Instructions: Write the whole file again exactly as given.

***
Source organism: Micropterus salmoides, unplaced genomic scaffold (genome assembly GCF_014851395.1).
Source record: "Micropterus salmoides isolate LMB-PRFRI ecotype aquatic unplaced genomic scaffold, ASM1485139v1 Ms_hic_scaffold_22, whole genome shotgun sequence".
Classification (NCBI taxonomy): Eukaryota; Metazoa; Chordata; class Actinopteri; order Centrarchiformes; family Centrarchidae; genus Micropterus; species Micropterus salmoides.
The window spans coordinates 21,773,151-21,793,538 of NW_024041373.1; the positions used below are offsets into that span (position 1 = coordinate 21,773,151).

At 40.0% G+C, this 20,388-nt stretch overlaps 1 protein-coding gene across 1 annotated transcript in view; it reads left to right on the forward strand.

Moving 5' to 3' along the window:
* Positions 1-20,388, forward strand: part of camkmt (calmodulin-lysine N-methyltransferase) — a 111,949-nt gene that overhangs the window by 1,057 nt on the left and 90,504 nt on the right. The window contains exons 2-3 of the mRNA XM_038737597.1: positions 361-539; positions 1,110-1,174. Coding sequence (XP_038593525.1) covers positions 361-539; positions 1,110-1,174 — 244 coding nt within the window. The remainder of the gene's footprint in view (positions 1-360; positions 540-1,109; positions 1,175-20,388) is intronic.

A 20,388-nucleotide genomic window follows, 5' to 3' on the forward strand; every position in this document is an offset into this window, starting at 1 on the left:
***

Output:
Source organism: Micropterus salmoides, unplaced genomic scaffold (genome assembly GCF_014851395.1).
Source record: "Micropterus salmoides isolate LMB-PRFRI ecotype aquatic unplaced genomic scaffold, ASM1485139v1 Ms_hic_scaffold_22, whole genome shotgun sequence".
Classification (NCBI taxonomy): Eukaryota; Metazoa; Chordata; class Actinopteri; order Centrarchiformes; family Centrarchidae; genus Micropterus; species Micropterus salmoides.
The window spans coordinates 21,773,151-21,793,538 of NW_024041373.1; the positions used below are offsets into that span (position 1 = coordinate 21,773,151).

At 40.0% G+C, this 20,388-nt stretch overlaps 1 protein-coding gene across 1 annotated transcript in view; it reads left to right on the forward strand.

Moving 5' to 3' along the window:
* Positions 1-20,388, forward strand: part of camkmt (calmodulin-lysine N-methyltransferase) — a 111,949-nt gene that overhangs the window by 1,057 nt on the left and 90,504 nt on the right. The window contains exons 2-3 of the mRNA XM_038737597.1: positions 361-539; positions 1,110-1,174. Coding sequence (XP_038593525.1) covers positions 361-539; positions 1,110-1,174 — 244 coding nt within the window. The remainder of the gene's footprint in view (positions 1-360; positions 540-1,109; positions 1,175-20,388) is intronic.

A 20,388-nucleotide genomic window follows, 5' to 3' on the forward strand; every position in this document is an offset into this window, starting at 1 on the left: